Metaphors in the Torah: Va’eira (Exodus 6.2 – 9.35)

This week’s Torah portion focuses on the role of Aaron as “the prophet of Moses” and the first seven of the ten plagues. One of the things that has always caught my notice is that when God tells Moses to throw down his staff in the Sinai desert the Hebrew word for snake is used. Yet, when Aaron throws down his staff, the Hebrew word usually associated with crocodile is used.

The reason I believe this distinction is made is that, eventually, Aaron will become the head priest, while Moses will be described as: “The Lawgiver”. In Hebrew the words used for naked and for cunning are the same. Thus we could say that before eating the forbidden fruit, Adam and Eve were both cunning, but not embarrassed. Although the rabbis traditionally say that: “The Torah is the Tree of Life”, I don’t agree. Later will we see that God clearly says that the Israelites who did not follow his ways would have their names erased from the Book of Life, yet anyone can clearly and easily see that these names do indeed appear in the Torah.  Furthermore,  the Torah tells us that those Israelites under the age of twenty would not die in the desert because they were too young to know the difference between good and evil. Since Moses and the 70 leaders of the community had a parting of the ways over the ten dishonest spies and it was the function of the seventy leaders of the community to orally explain the laws of God to the people, what we can see then it is the Torah which should be associated with the Tree of Knowledge of Good and Evil, and that the Book of Life should be associated with the Tree of Life.  This makes much more sense, since no one has access to the Tree of Life and no one has ever seen an actual book called: “The Book of Life”.

Furthermore, Jacob clearly associates his son: “Dan” with a snake and the name Dan means “judge” which was the official title of the original 70 teachers of the oral law. What is ironic here is that it was these first seventy teachers of the oral law who advised the Israelites not to enter the land promised to Abraham , Isaac and Jacob and to reject the words of Moses. And, today, it is the teachers of the oral law who are advising their followers not to enter the land promised to Abraham, Isaac and Jacob and to reject the words of Moses that appear in the written Torah. Isn’t  it nice to see that some things never change….?

Regardless, it does appear that the teachers of the oral law are associated with footless snakes and the priesthood of Aaron are associated with the crocodile, which, of course, does have feet. When we look at the description of the snake in the Book of Genesis, we are told that he will go on his stomach all his days. Later, in the Books of the Torah, we will see that Moses prays to God while lying on his stomach. This then implies that the teachers of the oral law, because they have no real feet to stand on, only appear to be praying to God...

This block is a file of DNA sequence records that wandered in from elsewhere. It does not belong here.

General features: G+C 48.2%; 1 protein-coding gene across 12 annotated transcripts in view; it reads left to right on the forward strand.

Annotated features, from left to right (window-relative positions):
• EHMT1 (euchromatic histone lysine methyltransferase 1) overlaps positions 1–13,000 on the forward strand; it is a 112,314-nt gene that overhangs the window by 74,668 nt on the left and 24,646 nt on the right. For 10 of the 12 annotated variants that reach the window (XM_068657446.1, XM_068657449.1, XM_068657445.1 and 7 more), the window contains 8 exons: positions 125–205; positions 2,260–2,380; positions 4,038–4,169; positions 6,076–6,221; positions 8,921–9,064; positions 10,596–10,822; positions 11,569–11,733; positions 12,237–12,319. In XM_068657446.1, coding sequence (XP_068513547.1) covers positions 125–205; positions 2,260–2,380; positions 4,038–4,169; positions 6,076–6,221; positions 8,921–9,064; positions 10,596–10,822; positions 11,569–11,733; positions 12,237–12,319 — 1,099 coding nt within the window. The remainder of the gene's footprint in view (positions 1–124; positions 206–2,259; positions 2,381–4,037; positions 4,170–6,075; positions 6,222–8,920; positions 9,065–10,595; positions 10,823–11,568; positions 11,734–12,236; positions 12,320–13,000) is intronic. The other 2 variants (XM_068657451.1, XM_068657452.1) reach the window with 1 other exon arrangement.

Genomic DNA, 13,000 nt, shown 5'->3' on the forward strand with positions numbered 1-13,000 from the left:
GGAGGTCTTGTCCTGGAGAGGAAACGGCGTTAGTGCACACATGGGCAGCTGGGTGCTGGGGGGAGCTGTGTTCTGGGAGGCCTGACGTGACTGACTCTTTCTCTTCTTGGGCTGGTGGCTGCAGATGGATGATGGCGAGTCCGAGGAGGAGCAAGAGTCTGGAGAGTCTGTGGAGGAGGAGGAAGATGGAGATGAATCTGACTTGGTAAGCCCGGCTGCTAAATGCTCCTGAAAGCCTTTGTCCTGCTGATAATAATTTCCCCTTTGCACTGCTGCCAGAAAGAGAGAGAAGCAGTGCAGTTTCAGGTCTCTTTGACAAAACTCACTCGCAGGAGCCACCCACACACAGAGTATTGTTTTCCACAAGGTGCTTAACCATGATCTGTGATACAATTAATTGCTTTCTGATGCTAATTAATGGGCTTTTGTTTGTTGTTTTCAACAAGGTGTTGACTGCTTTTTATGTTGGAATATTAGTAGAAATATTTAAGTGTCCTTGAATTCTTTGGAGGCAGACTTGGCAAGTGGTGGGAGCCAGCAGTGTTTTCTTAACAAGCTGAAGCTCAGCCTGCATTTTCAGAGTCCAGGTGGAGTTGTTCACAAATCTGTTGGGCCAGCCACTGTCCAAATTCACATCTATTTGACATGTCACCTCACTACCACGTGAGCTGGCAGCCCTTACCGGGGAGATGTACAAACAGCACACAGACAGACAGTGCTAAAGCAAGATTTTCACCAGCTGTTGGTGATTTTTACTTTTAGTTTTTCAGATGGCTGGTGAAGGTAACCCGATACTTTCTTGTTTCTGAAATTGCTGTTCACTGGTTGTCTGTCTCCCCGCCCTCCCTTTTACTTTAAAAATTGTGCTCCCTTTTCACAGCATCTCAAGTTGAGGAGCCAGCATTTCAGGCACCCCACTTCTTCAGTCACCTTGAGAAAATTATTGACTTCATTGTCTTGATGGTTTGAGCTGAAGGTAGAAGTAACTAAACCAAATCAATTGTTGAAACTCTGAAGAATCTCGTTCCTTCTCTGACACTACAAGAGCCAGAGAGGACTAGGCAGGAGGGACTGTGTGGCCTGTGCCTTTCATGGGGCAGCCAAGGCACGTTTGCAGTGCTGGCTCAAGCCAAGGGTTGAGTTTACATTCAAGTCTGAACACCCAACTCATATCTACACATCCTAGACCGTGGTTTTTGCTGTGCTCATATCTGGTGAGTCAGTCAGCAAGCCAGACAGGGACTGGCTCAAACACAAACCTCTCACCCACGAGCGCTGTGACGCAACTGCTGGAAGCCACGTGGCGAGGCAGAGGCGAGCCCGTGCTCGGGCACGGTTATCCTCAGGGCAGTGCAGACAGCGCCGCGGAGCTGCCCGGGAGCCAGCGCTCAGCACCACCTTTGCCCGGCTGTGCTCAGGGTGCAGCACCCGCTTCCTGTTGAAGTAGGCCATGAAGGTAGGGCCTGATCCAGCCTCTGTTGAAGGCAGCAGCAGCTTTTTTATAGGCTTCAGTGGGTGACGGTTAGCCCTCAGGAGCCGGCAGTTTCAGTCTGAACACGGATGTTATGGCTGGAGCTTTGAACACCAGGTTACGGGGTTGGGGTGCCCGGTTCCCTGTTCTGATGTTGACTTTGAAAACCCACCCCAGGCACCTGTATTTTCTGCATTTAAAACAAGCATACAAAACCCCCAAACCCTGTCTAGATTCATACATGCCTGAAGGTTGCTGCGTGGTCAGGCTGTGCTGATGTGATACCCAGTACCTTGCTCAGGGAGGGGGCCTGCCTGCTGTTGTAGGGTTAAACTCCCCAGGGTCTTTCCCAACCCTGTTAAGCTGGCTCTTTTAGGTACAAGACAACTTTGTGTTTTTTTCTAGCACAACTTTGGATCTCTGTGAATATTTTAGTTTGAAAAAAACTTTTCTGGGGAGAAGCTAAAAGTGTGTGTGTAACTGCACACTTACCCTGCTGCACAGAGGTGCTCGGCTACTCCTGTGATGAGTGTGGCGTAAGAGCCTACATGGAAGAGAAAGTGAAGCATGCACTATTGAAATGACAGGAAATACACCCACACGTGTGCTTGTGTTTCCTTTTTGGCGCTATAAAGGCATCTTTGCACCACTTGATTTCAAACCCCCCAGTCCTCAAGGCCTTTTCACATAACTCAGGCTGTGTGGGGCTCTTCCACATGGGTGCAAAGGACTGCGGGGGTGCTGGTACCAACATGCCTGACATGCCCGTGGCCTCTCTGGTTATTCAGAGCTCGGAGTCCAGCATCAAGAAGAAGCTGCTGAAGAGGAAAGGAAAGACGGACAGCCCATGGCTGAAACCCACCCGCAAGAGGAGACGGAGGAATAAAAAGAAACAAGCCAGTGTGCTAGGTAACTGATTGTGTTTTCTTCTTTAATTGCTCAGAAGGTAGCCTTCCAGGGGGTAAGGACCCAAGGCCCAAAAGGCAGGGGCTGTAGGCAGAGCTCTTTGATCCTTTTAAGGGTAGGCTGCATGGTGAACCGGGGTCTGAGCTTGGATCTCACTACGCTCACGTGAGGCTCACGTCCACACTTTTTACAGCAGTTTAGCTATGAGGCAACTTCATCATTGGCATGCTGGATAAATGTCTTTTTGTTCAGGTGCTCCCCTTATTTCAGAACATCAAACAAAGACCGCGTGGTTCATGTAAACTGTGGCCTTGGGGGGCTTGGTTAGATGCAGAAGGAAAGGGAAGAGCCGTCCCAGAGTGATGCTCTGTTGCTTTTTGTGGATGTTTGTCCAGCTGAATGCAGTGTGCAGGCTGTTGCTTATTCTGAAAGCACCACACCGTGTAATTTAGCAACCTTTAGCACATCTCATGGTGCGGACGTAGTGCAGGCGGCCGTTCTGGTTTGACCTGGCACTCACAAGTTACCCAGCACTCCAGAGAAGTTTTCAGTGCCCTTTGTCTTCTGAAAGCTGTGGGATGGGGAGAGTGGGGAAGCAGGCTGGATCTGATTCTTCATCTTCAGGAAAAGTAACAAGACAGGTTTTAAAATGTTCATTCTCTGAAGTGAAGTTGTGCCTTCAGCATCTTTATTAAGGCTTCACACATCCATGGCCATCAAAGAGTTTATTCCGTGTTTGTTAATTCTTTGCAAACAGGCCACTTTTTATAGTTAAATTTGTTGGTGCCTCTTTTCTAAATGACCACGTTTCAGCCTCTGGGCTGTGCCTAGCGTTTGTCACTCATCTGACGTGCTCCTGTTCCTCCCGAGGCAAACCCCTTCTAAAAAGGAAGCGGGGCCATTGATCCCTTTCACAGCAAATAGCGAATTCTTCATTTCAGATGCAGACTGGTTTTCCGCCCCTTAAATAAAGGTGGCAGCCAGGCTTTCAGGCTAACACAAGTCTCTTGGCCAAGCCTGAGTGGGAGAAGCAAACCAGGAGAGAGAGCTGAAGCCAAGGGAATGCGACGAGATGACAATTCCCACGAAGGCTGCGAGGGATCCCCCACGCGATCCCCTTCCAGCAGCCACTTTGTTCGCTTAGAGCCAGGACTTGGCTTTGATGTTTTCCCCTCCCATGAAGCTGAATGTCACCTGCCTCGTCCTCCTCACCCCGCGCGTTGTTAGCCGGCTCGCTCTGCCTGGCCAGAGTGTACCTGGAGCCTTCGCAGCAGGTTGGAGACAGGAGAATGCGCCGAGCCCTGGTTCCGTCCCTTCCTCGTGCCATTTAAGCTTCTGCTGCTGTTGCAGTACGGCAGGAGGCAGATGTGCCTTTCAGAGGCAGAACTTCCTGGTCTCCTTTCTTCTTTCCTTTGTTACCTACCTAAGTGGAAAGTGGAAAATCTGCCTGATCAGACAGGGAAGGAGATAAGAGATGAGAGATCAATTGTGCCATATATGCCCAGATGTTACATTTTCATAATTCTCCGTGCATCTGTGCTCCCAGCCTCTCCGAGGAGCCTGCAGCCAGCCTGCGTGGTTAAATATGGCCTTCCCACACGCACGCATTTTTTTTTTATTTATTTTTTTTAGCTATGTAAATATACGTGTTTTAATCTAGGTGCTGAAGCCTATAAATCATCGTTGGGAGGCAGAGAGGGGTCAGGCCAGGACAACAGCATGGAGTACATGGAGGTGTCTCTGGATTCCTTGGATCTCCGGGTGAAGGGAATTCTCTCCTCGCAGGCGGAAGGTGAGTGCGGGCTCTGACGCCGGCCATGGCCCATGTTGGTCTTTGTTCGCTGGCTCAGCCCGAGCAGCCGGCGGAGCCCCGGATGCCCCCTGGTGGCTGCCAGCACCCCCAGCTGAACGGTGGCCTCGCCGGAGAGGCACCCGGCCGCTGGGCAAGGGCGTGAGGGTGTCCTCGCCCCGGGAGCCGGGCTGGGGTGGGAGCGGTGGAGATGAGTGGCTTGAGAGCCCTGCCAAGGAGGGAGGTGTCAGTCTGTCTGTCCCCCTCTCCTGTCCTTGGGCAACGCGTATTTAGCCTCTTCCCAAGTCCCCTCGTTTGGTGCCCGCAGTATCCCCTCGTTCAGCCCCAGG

The interesting thing about the ten plagues is that, in Hebrew, they are not called “plagues”, they are called “hits”. Where we see a reference to the word “hit” is when the angel struck the inner thigh of Jacob and forced him to walk with a limp. Why this is interesting is that the limp of Jacob is described with the same Hebrew word used for the Passover Holy days. So, traditionally, following God’s laws have been described as: “walking in God’s ways” and Jacob, after struggling with the angle is given a new name: “Israel” which can be translated as: “straight to God”, which should be contrasted with his b previous name: “Jacob”, which, among other things, can be associated with the adjective: “indirect”.

This then implies that all men, not just the Egyptians, must receive a hit in order to better appreciate the meaning of God’s word and to be able to walk in his ways.

Maxwell Dimont wrote one of the best-selling books on Jewish history ever produced: “Jews, God and History”. Actually, just from the title one can easily see why the Jews have been wandering around the world for two thousand years; but, in addition to this, Mr. Dimont points out that almost all Passover Haggadahs don’t contain a single “quotable quote” from Moses, even though God commands the Israelites to tell the story of Passover to their children. Interestingly, however, the Passover Haggadah is packed full of quotes from the rabbis like: Rabbi Akiva, Miamonides, the Rashi and others.

Geepers creepers: I am pretty familiar with the Passover story. In which part can one find Akiva, Miamonides and the Rashi ???